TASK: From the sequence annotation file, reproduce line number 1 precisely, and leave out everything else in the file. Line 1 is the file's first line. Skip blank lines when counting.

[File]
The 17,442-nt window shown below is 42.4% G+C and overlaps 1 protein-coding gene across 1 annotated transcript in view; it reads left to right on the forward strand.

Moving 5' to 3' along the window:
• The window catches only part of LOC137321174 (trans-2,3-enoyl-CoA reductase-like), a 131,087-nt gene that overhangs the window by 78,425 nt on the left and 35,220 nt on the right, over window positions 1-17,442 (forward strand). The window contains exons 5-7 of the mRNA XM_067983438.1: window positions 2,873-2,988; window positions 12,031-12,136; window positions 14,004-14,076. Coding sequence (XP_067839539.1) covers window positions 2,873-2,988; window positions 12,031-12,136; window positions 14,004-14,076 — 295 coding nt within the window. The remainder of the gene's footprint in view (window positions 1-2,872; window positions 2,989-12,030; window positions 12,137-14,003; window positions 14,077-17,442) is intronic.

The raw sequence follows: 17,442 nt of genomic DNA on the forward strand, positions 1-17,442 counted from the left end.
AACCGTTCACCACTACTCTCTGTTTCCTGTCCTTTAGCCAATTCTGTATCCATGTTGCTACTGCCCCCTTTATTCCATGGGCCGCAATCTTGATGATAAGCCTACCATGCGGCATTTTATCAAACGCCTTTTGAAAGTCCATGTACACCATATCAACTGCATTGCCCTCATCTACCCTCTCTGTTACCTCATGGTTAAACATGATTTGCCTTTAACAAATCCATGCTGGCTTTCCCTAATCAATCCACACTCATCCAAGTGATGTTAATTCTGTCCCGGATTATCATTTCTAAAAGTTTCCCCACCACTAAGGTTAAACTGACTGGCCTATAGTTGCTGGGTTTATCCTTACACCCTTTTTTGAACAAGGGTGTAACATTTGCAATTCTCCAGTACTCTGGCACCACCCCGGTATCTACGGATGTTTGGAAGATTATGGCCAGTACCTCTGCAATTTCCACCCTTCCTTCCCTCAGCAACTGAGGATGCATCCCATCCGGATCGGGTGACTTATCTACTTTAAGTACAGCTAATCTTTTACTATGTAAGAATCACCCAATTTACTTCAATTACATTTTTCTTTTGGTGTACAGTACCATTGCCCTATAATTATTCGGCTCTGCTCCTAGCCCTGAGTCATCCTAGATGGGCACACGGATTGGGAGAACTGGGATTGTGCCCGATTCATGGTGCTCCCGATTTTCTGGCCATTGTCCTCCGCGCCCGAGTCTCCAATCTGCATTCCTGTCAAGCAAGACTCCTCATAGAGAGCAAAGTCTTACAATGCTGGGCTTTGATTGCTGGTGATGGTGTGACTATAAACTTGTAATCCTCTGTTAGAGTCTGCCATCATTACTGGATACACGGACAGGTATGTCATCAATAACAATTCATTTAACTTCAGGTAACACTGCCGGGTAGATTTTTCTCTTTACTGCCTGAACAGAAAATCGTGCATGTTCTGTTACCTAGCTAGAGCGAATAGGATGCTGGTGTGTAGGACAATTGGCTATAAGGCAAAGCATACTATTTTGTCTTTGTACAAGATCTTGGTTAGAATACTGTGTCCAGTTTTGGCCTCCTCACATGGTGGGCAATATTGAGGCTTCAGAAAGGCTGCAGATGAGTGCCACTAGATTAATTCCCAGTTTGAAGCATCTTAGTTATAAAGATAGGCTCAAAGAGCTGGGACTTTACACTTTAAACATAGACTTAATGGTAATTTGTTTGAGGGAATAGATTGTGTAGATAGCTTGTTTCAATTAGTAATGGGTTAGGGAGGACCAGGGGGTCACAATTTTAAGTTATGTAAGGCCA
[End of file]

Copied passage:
The 17,442-nt window shown below is 42.4% G+C and overlaps 1 protein-coding gene across 1 annotated transcript in view; it reads left to right on the forward strand.